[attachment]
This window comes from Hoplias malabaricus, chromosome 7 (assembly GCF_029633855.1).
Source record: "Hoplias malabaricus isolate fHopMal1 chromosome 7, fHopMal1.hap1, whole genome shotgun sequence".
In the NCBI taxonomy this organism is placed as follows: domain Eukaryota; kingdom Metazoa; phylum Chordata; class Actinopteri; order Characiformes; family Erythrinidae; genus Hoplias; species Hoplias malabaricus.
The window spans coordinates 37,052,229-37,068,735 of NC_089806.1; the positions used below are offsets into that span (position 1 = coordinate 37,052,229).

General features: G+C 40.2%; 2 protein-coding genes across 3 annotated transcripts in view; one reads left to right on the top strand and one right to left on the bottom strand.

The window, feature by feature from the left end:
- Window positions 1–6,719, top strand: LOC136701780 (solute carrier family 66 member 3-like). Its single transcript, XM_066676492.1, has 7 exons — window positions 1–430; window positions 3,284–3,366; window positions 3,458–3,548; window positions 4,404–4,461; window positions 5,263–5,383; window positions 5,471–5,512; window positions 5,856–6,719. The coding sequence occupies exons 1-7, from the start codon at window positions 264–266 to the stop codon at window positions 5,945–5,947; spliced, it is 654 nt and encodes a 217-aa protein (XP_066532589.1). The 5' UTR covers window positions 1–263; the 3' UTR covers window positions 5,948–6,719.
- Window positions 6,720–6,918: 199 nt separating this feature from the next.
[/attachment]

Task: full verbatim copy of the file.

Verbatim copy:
This window comes from Hoplias malabaricus, chromosome 7 (assembly GCF_029633855.1).
Source record: "Hoplias malabaricus isolate fHopMal1 chromosome 7, fHopMal1.hap1, whole genome shotgun sequence".
In the NCBI taxonomy this organism is placed as follows: domain Eukaryota; kingdom Metazoa; phylum Chordata; class Actinopteri; order Characiformes; family Erythrinidae; genus Hoplias; species Hoplias malabaricus.
The window spans coordinates 37,052,229-37,068,735 of NC_089806.1; the positions used below are offsets into that span (position 1 = coordinate 37,052,229).

General features: G+C 40.2%; 2 protein-coding genes across 3 annotated transcripts in view; one reads left to right on the top strand and one right to left on the bottom strand.

The window, feature by feature from the left end:
- Window positions 1–6,719, top strand: LOC136701780 (solute carrier family 66 member 3-like). Its single transcript, XM_066676492.1, has 7 exons — window positions 1–430; window positions 3,284–3,366; window positions 3,458–3,548; window positions 4,404–4,461; window positions 5,263–5,383; window positions 5,471–5,512; window positions 5,856–6,719. The coding sequence occupies exons 1-7, from the start codon at window positions 264–266 to the stop codon at window positions 5,945–5,947; spliced, it is 654 nt and encodes a 217-aa protein (XP_066532589.1). The 5' UTR covers window positions 1–263; the 3' UTR covers window positions 5,948–6,719.
- Window positions 6,720–6,918: 199 nt separating this feature from the next.